Yet I see, looking at my battered mass market edition, whose cover fell off and whose spine is shredding its corners, the clear announcement that Little, Big won the World Fantasy Award for best novel in 1982. In 2009, to celebrate its twenty-fifth anniversary, there was a loving piece in The Guardian flagging up an “ultimate” silver jubilee edition from Seattle’s Incunabula Press. (Massively delayed, it’s allegedly going to be ready soon). 
Crowley has written nine novels and three collections of short fiction. He’s written essays and criticism, and simultaneously maintains a career as an award-winning screenwriter for films, documentaries and television. (This and other info can be found here.)
His peers admire him. Harold Bloom called Little, Big “a neglected masterpiece,” and wrote an introductory essay for the anniversary edition. Ursula K LeGuin said, “This book is indescribable; a splendid madness, or a delightful sanity, or both. A book that all by itself calls for a redefinition of fantasy.”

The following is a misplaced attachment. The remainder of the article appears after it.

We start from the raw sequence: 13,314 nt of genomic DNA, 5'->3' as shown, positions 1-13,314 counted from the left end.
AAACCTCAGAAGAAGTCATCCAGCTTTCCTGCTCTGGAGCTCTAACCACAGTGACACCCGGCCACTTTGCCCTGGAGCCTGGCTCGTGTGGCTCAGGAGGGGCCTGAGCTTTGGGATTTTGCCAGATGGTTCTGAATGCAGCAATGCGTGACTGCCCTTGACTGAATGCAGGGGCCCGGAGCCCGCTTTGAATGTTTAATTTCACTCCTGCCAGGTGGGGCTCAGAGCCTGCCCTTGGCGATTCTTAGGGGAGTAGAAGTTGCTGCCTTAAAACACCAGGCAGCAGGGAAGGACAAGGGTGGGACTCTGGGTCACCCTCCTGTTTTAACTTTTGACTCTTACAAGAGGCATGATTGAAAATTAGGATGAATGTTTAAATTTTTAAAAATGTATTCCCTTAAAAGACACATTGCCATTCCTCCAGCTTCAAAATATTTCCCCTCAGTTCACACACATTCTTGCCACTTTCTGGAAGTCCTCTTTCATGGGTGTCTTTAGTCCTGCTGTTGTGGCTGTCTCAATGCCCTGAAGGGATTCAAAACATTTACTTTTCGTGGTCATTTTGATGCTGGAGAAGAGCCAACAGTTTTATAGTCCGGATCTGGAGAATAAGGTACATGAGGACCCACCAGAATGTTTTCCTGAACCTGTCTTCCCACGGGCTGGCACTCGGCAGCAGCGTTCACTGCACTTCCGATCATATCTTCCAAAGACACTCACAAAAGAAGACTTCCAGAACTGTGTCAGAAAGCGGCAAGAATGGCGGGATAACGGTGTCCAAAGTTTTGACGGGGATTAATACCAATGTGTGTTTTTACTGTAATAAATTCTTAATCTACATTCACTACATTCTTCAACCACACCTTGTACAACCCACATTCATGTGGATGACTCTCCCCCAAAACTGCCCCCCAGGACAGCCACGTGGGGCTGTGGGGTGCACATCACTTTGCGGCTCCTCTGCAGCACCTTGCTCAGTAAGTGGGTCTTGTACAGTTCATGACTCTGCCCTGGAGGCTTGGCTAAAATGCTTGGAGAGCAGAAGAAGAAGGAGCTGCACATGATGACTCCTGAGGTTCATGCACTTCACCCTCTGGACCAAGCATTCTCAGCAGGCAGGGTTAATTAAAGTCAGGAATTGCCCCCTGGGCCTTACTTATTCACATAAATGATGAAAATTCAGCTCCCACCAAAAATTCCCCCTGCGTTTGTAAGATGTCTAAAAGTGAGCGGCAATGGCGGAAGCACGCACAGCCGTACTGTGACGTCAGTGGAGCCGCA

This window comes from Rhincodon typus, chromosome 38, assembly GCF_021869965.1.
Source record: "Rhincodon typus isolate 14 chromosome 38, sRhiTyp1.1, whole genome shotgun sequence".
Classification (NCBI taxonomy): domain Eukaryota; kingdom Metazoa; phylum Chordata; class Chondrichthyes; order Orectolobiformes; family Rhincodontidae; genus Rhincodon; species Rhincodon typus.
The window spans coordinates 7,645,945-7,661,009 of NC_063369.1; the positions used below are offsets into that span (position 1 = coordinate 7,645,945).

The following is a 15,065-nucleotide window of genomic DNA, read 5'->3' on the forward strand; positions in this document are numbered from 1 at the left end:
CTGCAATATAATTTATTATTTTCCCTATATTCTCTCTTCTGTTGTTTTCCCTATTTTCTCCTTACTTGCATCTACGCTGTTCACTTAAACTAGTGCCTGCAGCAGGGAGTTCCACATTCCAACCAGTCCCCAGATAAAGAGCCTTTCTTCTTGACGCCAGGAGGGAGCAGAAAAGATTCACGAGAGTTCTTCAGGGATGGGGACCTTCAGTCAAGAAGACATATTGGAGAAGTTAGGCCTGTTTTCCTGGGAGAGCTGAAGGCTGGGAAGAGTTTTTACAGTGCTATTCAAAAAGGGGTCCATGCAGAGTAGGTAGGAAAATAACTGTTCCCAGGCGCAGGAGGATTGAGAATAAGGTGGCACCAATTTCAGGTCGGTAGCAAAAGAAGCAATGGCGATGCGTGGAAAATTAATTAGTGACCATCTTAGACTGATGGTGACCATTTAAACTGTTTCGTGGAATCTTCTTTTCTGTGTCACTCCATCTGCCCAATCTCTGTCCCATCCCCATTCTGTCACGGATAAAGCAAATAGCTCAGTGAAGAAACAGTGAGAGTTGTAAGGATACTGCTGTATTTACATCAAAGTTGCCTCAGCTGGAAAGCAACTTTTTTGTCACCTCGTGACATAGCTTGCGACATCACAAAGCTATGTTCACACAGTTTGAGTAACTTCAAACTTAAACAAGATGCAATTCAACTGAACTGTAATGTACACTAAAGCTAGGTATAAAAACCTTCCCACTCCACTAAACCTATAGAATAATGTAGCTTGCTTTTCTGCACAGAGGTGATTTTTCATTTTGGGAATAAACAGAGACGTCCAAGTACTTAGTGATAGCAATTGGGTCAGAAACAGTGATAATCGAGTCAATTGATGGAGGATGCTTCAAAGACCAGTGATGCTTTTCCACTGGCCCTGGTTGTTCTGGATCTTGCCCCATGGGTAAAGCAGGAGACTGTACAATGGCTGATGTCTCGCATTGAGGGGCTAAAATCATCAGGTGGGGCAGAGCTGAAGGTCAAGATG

Anna Smaill, writing for Tor in 2016, said, “The [novel] I was holding was basically an ever-expanding universe.” And The Times (London) said, “To read this tale, blazing with light, is to live again once upon a time that never was.” 
That last comment — that’s the crux of it for me. I’m with Fran Lebowitz who, when asked why she reads, told The New York Times: “I read in order not to be in life. Reading is better than life. Without reading, you’re stuck with life.”
I returned to Little, Big in anticipation of writing this letter, and to my relief, discovered it’s still a world I want to inhabit. It’s eccentric. The men are mostly shorter than their women. Woods are Tardis-like, getting bigger the deeper you walk into them. Neighbours and their cottages might disappear, proving impossible to revisit. Perversity lingers at the edges, though the story’s never prurient. Love is intense and lasting, people know each other intimately, nevertheless mysteries abound. Destinies are prophesied in The Tale, and revisited via a kind of tarot deck. There is a prophetic dog, and an oft-consulted trout —who may be an ancient relation — inhabiting a cold, deep pool near the house. There is a mage whose Memory Palace makes Sherlock’s look like a Quonset hut.